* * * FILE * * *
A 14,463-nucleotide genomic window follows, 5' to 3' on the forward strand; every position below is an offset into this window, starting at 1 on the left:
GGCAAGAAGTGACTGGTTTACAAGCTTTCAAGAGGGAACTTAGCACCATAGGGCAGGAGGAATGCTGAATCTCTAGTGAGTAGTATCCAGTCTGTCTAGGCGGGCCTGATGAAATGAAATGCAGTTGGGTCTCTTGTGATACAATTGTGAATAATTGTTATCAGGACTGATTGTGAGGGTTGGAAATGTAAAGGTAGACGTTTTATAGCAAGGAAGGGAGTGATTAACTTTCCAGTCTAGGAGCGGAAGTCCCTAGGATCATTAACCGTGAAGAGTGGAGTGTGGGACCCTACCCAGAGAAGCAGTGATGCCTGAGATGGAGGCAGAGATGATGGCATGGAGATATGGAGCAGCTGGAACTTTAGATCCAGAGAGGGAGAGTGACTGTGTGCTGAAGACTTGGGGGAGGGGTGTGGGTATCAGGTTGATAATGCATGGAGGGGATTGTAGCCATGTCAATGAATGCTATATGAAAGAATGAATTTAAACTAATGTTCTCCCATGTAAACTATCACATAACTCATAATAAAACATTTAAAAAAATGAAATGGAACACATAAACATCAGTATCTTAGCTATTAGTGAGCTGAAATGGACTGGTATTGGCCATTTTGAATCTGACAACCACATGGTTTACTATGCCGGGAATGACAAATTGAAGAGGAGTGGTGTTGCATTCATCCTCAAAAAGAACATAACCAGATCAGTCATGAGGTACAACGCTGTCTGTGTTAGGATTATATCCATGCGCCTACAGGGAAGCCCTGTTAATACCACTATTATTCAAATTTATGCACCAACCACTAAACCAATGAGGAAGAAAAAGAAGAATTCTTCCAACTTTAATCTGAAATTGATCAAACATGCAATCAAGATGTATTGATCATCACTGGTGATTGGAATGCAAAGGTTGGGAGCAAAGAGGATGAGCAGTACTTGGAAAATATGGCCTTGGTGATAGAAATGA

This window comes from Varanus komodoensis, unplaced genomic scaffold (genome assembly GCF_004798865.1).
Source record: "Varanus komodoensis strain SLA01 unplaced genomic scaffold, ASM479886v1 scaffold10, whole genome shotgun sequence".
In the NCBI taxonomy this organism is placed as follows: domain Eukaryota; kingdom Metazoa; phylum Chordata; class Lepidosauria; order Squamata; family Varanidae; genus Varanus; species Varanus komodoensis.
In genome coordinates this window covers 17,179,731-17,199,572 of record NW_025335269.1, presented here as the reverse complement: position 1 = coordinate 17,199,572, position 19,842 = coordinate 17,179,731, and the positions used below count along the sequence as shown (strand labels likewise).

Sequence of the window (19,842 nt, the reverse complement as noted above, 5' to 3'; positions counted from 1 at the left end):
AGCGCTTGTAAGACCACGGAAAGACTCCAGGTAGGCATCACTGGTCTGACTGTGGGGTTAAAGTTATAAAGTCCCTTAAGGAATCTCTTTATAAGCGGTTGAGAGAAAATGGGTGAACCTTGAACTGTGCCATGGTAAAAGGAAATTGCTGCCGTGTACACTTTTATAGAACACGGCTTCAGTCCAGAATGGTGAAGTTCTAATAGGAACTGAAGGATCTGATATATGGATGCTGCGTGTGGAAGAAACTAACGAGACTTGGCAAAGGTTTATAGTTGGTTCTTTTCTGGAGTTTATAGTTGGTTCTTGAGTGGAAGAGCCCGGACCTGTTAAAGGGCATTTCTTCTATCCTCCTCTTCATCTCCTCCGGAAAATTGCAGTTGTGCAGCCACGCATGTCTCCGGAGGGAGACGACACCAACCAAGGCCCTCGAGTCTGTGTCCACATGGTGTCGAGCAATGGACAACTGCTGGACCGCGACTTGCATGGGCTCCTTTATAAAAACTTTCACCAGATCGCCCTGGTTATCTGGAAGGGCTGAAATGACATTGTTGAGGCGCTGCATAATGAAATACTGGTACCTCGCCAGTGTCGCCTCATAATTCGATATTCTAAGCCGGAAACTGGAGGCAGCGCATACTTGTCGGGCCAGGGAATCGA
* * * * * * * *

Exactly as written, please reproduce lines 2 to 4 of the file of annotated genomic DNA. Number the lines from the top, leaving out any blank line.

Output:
GGCAAGAAGTGACTGGTTTACAAGCTTTCAAGAGGGAACTTAGCACCATAGGGCAGGAGGAATGCTGAATCTCTAGTGAGTAGTATCCAGTCTGTCTAGGCGGGCCTGATGAAATGAAATGCAGTTGGGTCTCTTGTGATACAATTGTGAATAATTGTTATCAGGACTGATTGTGAGGGTTGGAAATGTAAAGGTAGACGTTTTATAGCAAGGAAGGGAGTGATTAACTTTCCAGTCTAGGAGCGGAAGTCCCTAGGATCATTAACCGTGAAGAGTGGAGTGTGGGACCCTACCCAGAGAAGCAGTGATGCCTGAGATGGAGGCAGAGATGATGGCATGGAGATATGGAGCAGCTGGAACTTTAGATCCAGAGAGGGAGAGTGACTGTGTGCTGAAGACTTGGGGGAGGGGTGTGGGTATCAGGTTGATAATGCATGGAGGGGATTGTAGCCATGTCAATGAATGCTATATGAAAGAATGAATTTAAACTAATGTTCTCCCATGTAAACTATCACATAACTCATAATAAAACATTTAAAAAAATGAAATGGAACACATAAACATCAGTATCTTAGCTATTAGTGAGCTGAAATGGACTGGTATTGGCCATTTTGAATCTGACAACCACATGGTTTACTATGCCGGGAATGACAAATTGAAGAGGAGTGGTGTTGCATTCATCCTCAAAAAGAACATAACCAGATCAGTCATGAGGTACAACGCTGTCTGTGTTAGGATTATATCCATGCGCCTACAGGGAAGCCCTGTTAATACCACTATTATTCAAATTTATGCACCAACCACTAAACCAATGAGGAAGAAAAAGAAGAATTCTTCCAACTTTAATCTGAAATTGATCAAACATGCAATCAAGATGTATTGATCATCACTGGTGATTGGAATGCAAAGGTTGGGAGCAAAGAGGATGAGCAGTACTTGGAAAATATGGCCTTGGTGATAGAAATGA

This window comes from Varanus komodoensis, unplaced genomic scaffold (genome assembly GCF_004798865.1).
Source record: "Varanus komodoensis strain SLA01 unplaced genomic scaffold, ASM479886v1 scaffold10, whole genome shotgun sequence".